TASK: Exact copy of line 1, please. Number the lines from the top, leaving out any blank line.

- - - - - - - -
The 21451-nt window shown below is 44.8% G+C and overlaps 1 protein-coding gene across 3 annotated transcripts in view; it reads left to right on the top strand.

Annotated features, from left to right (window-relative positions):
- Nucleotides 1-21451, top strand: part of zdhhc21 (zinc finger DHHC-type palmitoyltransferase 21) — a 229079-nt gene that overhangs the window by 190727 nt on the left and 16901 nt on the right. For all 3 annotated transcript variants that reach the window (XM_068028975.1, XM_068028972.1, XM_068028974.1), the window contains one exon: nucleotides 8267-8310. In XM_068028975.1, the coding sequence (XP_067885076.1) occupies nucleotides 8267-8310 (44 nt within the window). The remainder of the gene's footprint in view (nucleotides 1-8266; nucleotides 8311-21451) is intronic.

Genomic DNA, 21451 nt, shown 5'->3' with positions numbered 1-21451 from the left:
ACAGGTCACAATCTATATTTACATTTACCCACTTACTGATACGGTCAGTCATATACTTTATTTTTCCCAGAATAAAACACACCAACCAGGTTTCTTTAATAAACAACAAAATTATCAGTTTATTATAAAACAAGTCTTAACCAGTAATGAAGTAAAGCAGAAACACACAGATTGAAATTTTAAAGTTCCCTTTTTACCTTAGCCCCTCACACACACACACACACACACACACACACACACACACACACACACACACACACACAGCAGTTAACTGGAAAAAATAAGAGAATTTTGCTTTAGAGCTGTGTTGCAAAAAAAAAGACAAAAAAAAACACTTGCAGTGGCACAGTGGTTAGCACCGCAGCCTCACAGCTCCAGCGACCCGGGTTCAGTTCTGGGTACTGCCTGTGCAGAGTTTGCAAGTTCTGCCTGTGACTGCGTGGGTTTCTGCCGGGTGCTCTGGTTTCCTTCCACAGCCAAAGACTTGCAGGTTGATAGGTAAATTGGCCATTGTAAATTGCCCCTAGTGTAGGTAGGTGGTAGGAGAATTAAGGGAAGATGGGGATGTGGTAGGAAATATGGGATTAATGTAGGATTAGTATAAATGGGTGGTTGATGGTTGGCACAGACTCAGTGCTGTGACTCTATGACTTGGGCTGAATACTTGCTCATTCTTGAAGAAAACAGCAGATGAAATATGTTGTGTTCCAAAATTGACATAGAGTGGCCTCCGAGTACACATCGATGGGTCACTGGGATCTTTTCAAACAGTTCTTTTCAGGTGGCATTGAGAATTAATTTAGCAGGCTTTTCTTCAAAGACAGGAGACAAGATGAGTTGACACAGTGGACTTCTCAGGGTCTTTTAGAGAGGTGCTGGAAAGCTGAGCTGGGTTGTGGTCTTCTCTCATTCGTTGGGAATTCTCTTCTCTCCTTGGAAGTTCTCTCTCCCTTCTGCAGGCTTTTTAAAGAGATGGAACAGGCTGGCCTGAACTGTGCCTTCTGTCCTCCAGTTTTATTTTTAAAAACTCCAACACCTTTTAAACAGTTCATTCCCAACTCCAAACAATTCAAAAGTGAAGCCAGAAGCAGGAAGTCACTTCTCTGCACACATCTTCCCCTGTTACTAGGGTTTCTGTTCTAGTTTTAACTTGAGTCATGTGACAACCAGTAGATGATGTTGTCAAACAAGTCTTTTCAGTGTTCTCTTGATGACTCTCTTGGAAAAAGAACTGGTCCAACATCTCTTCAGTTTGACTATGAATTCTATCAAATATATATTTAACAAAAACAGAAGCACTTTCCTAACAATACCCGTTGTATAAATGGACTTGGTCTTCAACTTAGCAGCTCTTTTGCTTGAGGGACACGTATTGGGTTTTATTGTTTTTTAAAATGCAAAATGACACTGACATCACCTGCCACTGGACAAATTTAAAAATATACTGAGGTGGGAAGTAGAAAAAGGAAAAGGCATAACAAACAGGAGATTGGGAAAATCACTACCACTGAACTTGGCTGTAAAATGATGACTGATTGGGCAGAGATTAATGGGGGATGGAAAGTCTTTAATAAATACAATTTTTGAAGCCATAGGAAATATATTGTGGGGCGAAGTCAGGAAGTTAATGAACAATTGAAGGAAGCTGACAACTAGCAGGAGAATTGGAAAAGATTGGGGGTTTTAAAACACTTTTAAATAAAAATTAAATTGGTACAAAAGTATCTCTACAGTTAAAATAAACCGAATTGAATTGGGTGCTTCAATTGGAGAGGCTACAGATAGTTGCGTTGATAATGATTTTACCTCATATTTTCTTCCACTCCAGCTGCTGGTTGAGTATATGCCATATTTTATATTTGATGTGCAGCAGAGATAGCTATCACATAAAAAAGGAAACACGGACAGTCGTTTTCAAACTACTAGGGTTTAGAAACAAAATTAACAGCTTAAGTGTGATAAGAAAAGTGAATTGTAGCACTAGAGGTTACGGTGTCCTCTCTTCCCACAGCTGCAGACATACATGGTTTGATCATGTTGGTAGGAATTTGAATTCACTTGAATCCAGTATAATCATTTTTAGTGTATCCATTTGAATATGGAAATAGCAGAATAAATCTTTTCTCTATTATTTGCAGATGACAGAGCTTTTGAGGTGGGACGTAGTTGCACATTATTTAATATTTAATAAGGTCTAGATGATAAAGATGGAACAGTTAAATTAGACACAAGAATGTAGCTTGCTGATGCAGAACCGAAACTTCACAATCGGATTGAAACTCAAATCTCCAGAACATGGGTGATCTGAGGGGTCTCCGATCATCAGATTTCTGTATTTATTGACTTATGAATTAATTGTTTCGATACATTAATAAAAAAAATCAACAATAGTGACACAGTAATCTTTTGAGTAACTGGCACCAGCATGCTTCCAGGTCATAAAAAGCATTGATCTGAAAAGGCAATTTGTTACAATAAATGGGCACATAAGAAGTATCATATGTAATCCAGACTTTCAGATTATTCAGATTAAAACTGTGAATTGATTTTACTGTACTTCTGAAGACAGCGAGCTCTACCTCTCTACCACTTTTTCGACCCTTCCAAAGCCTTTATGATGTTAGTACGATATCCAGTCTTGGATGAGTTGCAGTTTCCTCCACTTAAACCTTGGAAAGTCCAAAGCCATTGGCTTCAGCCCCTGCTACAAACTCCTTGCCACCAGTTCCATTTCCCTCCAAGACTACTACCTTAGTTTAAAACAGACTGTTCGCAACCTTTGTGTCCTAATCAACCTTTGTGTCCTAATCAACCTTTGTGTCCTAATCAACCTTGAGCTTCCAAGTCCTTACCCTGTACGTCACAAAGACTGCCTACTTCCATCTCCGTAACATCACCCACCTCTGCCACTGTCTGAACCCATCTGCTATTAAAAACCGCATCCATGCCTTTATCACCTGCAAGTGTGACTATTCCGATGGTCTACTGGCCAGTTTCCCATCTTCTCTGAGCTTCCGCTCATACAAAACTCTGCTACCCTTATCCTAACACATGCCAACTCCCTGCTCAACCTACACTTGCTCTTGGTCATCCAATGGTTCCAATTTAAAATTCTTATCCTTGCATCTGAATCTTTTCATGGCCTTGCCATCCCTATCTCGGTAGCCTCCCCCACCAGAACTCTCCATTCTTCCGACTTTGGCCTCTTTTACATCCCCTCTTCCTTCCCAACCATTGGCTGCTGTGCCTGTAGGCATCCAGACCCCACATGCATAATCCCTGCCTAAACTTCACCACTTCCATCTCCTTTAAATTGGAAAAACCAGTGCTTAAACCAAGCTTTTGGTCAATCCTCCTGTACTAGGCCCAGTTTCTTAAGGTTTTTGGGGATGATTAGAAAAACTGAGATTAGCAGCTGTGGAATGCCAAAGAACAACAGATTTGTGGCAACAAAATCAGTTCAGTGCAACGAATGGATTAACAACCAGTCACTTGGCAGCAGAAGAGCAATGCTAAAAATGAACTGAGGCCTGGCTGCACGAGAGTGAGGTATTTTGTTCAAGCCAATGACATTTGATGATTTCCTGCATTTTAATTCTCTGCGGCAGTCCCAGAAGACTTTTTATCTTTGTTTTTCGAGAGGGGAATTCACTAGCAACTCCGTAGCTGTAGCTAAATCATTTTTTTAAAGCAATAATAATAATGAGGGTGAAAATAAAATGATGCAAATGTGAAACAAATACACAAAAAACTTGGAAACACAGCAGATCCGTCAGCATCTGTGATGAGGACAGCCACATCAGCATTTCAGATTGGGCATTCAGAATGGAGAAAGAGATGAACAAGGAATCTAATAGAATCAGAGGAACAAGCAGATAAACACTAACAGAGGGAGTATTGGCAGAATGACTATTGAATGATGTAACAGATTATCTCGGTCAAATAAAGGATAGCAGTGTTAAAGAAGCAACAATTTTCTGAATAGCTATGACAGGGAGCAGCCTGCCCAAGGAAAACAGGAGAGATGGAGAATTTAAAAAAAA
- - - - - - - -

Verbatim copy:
The 21451-nt window shown below is 44.8% G+C and overlaps 1 protein-coding gene across 3 annotated transcripts in view; it reads left to right on the top strand.